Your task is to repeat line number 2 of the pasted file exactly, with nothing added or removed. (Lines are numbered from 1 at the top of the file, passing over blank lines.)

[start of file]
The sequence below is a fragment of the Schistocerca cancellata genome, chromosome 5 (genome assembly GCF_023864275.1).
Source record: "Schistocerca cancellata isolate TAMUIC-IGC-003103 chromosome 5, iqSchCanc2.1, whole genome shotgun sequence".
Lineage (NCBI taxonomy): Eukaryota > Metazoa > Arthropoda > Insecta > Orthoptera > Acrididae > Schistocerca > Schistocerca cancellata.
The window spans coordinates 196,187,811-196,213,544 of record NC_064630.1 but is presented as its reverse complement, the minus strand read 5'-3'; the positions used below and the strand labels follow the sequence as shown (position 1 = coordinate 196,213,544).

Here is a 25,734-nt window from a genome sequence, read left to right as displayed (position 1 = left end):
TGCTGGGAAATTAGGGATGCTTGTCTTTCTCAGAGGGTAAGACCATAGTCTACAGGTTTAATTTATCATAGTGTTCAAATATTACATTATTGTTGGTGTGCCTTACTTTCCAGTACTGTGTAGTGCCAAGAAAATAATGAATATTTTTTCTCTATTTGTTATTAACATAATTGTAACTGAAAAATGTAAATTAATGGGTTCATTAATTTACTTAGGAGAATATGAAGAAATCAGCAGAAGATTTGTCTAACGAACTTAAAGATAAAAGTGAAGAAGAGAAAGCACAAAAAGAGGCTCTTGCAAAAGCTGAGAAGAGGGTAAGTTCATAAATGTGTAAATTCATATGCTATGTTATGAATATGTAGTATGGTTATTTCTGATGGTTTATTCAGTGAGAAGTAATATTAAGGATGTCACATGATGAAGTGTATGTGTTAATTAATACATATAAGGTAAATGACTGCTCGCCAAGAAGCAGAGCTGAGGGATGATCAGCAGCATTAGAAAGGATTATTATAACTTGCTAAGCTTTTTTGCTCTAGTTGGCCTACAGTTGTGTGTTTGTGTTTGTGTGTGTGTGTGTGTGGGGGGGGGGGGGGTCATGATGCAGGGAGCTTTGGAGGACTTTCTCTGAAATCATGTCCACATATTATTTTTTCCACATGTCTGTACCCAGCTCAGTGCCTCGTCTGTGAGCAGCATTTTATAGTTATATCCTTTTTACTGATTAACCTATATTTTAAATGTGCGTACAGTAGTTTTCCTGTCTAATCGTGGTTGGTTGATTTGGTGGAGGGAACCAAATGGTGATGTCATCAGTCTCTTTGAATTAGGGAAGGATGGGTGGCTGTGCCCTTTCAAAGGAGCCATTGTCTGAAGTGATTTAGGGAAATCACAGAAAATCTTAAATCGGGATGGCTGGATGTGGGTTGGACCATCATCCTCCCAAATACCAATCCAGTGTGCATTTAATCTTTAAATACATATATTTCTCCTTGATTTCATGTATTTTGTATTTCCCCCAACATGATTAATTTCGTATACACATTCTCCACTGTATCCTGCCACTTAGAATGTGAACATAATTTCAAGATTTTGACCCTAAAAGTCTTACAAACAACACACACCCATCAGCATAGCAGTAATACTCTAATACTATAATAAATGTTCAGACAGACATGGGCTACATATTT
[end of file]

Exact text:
Source record: "Schistocerca cancellata isolate TAMUIC-IGC-003103 chromosome 5, iqSchCanc2.1, whole genome shotgun sequence".